Tackling the H1N1 Flu Pandemic Through the Rapid Detection of the Novel H1N1 Virus

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H1N1 influenza emerged in the US in 2009. Within a year, it caused a worldwide pandemic that resulted in an estimated 60.8 million cases, 274,304 hospitalizations, and 12,469 deaths in the US alone. Global estimates of the 2009 H1N1 pandemic indicated that 151,700 – 575,400 people died, with the majority of deaths occurring in Africa and Southeast Asia. Approximately 80% of the 2009 H1N1 deaths occurred in individuals below the age of 65. H1N1 flu now circulates seasonally as a regular flu virus. A rapid, highly sensitive method for diagnosing the H1N1 flu was needed to reduce the spread of the virus and initiate antiviral treatment of the illness.

CDC scientists Stephen Lindstrom, Bo Shu, Shannon Emery, and LaShondra Berman developed a real time RT-PCR assay for the detection of the novel H1N1 virus. The assay provides oligonucleotides that are designed to specifically detect H1N1 influenza signatures, and also an Influenza A subtyping panel of signatures. The technology was licensed to Biosearch Technologies, and was commercialized as the 2009 H1N1 (Novel Influenza A) ValuPanel™ and PDM 2009 H1N1 (Novel Influenza A) ValuPanel™. The panels are commercially available in countries across Africa, Asia, Europe, the Middle East, and North and South America. The technology was also licensed to Life Technologies, and is commercially available as the Pandemic H1N1/09 Assay Set v 2.0. The product is available in Malaysia, India, Ecuador, Czech Republic, Brazil, Vietnam, Thailand, Romania, Israel, Morocco, Lebanon, Jordan, Italy, Portugal, Chile, and the Philippines.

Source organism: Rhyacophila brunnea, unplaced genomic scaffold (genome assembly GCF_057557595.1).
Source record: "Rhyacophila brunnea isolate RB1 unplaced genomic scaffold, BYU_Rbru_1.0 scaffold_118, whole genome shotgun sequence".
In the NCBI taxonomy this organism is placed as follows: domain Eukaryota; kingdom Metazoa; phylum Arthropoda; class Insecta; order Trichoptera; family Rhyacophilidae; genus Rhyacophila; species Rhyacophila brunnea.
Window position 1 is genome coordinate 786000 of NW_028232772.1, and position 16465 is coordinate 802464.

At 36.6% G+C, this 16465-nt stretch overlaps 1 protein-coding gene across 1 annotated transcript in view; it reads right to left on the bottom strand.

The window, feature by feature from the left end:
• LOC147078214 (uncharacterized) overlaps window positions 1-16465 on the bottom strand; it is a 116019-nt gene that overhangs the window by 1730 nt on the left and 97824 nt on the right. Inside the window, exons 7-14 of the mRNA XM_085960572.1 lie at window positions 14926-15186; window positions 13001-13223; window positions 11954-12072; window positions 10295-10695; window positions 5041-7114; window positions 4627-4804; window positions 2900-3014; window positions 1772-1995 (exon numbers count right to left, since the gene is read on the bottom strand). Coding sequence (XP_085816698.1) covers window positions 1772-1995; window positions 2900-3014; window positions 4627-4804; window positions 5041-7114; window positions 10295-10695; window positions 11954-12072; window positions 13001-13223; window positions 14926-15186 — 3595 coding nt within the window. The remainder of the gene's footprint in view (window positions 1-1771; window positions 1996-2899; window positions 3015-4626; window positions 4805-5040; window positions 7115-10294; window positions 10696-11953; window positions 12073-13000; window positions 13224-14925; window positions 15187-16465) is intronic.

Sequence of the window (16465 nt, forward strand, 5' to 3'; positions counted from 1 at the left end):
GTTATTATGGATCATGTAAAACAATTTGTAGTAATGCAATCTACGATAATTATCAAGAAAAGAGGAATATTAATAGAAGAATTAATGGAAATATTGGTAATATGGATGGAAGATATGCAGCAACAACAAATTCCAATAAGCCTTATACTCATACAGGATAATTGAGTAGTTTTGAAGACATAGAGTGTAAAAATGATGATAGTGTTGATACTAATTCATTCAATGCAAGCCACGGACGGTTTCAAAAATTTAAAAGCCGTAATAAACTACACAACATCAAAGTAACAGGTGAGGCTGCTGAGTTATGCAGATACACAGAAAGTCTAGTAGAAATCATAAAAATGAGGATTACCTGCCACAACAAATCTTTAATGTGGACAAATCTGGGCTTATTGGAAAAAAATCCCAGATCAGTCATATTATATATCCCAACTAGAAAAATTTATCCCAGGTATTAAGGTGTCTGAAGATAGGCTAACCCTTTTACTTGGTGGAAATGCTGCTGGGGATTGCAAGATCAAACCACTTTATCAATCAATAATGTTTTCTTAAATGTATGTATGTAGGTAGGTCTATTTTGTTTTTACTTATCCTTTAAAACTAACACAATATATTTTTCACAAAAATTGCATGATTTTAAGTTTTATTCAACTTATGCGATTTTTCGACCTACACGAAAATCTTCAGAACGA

Page last reviewed: October 11, 2017
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